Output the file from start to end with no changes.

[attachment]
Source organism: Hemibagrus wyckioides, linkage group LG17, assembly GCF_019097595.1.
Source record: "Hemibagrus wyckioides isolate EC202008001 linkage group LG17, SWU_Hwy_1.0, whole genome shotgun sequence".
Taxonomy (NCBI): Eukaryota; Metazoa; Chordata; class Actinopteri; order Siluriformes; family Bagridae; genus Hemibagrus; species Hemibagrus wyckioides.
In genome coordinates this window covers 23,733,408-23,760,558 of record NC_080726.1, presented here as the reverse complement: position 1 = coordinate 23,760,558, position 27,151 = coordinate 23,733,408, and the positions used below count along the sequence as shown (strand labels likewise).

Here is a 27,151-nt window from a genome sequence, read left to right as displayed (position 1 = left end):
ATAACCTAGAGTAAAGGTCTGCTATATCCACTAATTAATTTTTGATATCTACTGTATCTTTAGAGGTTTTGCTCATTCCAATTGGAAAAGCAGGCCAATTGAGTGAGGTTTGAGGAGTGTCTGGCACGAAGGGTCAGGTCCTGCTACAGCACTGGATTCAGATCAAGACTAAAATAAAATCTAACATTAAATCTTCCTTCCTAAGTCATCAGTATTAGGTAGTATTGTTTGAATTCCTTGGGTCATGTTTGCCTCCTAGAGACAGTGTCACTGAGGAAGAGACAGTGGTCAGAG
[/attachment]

Source organism: Hemibagrus wyckioides, linkage group LG17, assembly GCF_019097595.1.
Source record: "Hemibagrus wyckioides isolate EC202008001 linkage group LG17, SWU_Hwy_1.0, whole genome shotgun sequence".
Taxonomy (NCBI): Eukaryota; Metazoa; Chordata; class Actinopteri; order Siluriformes; family Bagridae; genus Hemibagrus; species Hemibagrus wyckioides.
In genome coordinates this window covers 23,733,408-23,760,558 of record NC_080726.1, presented here as the reverse complement: position 1 = coordinate 23,760,558, position 27,151 = coordinate 23,733,408, and the positions used below count along the sequence as shown (strand labels likewise).

Here is a 27,151-nt window from a genome sequence, read left to right as displayed (position 1 = left end):
ATAACCTAGAGTAAAGGTCTGCTATATCCACTAATTAATTTTTGATATCTACTGTATCTTTAGAGGTTTTGCTCATTCCAATTGGAAAAGCAGGCCAATTGAGTGAGGTTTGAGGAGTGTCTGGCACGAAGGGTCAGGTCCTGCTACAGCACTGGATTCAGATCAAGACTAAAATAAAATCTAACATTAAATCTTCCTTCCTAAGTCATCAGTATTAGGTAGTATTGTTTGAATTCCTTGGGTCATGTTTGCCTCCTAGAGACAGTGTCACTGAGGAAGAGACAGTGGTCAGAG